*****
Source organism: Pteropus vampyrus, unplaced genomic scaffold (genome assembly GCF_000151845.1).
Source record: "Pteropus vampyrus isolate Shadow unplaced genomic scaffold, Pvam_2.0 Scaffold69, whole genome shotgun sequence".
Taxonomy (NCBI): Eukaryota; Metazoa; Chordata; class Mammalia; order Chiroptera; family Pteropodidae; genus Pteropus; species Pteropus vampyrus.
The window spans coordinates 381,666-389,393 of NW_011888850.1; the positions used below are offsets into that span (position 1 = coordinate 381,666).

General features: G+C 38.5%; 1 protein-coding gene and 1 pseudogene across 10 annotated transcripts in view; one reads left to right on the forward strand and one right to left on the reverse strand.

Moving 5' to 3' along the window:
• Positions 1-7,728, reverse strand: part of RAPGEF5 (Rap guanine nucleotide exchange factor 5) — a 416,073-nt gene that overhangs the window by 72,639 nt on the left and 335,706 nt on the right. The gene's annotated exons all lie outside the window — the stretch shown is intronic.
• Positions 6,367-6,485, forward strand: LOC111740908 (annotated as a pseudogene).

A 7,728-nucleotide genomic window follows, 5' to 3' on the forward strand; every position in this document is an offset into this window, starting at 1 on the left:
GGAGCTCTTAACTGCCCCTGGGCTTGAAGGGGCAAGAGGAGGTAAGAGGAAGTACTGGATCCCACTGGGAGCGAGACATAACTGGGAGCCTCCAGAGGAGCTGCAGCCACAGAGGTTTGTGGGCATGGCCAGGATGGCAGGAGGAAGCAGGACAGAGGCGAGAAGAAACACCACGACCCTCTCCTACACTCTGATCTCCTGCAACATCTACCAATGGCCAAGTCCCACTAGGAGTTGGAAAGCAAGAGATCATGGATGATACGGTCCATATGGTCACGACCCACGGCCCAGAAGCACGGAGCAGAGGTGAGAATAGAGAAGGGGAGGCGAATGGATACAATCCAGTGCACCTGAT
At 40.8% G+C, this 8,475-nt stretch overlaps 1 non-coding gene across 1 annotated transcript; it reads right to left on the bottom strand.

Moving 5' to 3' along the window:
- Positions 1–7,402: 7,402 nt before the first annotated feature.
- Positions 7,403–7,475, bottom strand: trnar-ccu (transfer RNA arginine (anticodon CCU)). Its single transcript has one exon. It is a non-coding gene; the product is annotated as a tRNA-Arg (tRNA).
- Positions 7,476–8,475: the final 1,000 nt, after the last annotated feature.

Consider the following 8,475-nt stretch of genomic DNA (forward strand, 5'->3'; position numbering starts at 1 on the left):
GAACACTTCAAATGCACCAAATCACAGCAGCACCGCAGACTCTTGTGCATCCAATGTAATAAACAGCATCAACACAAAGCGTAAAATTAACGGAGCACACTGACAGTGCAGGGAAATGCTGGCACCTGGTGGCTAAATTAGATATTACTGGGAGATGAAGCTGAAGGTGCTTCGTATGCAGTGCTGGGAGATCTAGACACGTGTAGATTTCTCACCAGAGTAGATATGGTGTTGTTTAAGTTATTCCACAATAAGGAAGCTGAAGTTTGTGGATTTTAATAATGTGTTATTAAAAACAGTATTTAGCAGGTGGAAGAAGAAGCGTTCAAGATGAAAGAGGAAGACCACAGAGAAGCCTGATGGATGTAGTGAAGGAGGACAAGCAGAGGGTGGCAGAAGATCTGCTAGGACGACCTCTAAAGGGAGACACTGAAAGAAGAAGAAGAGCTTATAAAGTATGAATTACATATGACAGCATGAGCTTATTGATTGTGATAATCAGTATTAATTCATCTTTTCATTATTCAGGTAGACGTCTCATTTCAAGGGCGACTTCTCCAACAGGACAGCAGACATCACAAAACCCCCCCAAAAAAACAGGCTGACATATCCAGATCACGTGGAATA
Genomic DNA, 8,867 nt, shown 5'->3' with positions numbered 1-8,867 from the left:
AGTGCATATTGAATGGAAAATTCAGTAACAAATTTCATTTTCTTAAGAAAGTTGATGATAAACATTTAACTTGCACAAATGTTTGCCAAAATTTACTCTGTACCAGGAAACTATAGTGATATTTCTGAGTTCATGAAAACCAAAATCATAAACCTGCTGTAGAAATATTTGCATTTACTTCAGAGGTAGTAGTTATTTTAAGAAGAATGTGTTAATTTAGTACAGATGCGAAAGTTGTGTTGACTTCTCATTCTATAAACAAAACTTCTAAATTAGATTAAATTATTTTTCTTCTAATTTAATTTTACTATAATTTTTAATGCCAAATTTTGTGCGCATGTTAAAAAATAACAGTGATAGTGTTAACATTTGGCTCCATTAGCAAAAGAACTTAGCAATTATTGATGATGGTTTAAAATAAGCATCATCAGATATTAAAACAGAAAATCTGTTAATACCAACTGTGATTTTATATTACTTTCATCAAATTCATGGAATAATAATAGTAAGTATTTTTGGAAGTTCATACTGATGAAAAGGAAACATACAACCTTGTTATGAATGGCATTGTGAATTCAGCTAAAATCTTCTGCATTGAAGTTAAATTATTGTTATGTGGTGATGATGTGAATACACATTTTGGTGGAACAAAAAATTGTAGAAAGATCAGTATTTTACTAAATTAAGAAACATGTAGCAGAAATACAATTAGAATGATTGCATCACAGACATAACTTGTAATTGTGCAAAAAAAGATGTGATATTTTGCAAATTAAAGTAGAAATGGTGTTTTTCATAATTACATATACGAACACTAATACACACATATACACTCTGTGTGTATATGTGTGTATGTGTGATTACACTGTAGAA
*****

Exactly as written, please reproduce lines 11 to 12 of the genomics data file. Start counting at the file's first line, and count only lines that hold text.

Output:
At 40.8% G+C, this 8,475-nt stretch overlaps 1 non-coding gene across 1 annotated transcript; it reads right to left on the bottom strand.

Moving 5' to 3' along the window: